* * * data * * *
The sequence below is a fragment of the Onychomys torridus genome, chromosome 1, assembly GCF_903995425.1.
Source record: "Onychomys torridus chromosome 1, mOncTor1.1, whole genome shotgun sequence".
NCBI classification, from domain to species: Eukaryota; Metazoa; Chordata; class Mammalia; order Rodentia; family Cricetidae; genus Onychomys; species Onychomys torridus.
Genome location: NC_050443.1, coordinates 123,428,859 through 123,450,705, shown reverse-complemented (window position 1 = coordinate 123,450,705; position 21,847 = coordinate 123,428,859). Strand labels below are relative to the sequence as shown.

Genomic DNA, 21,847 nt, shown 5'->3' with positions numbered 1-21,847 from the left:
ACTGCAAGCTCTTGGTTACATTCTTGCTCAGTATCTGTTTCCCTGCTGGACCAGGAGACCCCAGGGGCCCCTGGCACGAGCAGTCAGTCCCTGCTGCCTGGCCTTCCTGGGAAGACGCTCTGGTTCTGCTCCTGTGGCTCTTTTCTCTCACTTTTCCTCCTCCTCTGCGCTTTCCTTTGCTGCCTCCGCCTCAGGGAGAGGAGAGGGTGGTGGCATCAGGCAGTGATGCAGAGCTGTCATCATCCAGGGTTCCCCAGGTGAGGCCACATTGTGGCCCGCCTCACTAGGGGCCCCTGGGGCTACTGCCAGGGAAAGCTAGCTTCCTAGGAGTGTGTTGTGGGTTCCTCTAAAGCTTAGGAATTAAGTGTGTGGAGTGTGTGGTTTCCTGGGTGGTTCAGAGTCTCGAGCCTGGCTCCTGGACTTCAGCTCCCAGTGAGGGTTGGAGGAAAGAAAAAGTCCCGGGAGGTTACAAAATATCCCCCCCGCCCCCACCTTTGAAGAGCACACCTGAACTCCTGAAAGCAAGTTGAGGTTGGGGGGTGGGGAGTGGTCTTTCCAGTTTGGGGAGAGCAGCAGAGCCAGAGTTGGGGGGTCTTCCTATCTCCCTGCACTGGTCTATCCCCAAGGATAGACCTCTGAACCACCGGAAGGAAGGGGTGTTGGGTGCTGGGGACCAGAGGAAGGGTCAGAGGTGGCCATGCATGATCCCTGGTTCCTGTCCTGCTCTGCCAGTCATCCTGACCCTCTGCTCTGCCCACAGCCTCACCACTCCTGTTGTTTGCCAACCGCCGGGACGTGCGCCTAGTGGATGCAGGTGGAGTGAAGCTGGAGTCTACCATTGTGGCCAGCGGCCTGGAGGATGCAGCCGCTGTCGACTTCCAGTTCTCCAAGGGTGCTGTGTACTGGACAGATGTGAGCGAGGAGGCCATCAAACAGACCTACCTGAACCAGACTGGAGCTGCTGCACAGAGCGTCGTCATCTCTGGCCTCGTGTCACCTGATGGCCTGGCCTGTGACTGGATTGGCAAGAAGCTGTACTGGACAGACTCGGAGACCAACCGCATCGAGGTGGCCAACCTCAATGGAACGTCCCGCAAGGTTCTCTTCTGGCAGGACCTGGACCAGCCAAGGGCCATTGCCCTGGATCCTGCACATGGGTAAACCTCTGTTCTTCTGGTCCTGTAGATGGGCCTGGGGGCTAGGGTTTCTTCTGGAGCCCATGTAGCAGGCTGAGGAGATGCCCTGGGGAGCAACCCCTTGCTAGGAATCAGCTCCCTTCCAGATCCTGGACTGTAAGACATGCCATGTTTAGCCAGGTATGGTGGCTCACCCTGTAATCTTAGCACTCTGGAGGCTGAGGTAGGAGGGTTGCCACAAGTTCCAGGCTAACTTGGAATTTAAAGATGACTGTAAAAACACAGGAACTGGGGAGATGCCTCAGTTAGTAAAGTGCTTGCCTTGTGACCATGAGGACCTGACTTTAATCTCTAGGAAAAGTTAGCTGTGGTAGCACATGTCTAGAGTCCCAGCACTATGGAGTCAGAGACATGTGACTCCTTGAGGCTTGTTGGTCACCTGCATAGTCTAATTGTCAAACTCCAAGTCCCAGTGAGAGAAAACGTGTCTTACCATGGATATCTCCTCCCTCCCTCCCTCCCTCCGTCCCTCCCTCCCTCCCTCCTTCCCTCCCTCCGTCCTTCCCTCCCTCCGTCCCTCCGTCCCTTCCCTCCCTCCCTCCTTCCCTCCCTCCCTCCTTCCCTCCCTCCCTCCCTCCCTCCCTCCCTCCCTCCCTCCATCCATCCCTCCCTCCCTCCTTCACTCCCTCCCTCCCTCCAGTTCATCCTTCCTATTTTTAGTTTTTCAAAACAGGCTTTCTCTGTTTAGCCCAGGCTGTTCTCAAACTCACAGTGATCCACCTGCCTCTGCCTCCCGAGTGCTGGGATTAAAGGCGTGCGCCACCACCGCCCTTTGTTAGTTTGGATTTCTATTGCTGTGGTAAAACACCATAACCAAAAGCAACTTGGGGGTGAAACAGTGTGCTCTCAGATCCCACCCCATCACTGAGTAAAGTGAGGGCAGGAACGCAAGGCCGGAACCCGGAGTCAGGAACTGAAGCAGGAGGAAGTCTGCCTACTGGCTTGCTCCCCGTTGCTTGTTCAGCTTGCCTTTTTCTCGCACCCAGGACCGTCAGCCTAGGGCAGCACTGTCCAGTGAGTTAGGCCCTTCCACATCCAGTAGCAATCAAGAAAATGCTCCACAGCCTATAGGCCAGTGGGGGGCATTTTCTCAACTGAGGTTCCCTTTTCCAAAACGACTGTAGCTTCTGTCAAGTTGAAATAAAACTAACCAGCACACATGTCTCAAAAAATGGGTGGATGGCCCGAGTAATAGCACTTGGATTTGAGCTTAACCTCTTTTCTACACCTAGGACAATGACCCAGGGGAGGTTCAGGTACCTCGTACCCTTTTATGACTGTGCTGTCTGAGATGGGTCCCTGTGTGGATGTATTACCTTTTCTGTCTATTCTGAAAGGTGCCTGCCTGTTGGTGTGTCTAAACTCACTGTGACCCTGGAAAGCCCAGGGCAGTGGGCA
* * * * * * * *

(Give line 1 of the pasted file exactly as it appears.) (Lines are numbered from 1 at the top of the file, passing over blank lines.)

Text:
The sequence below is a fragment of the Onychomys torridus genome, chromosome 1, assembly GCF_903995425.1.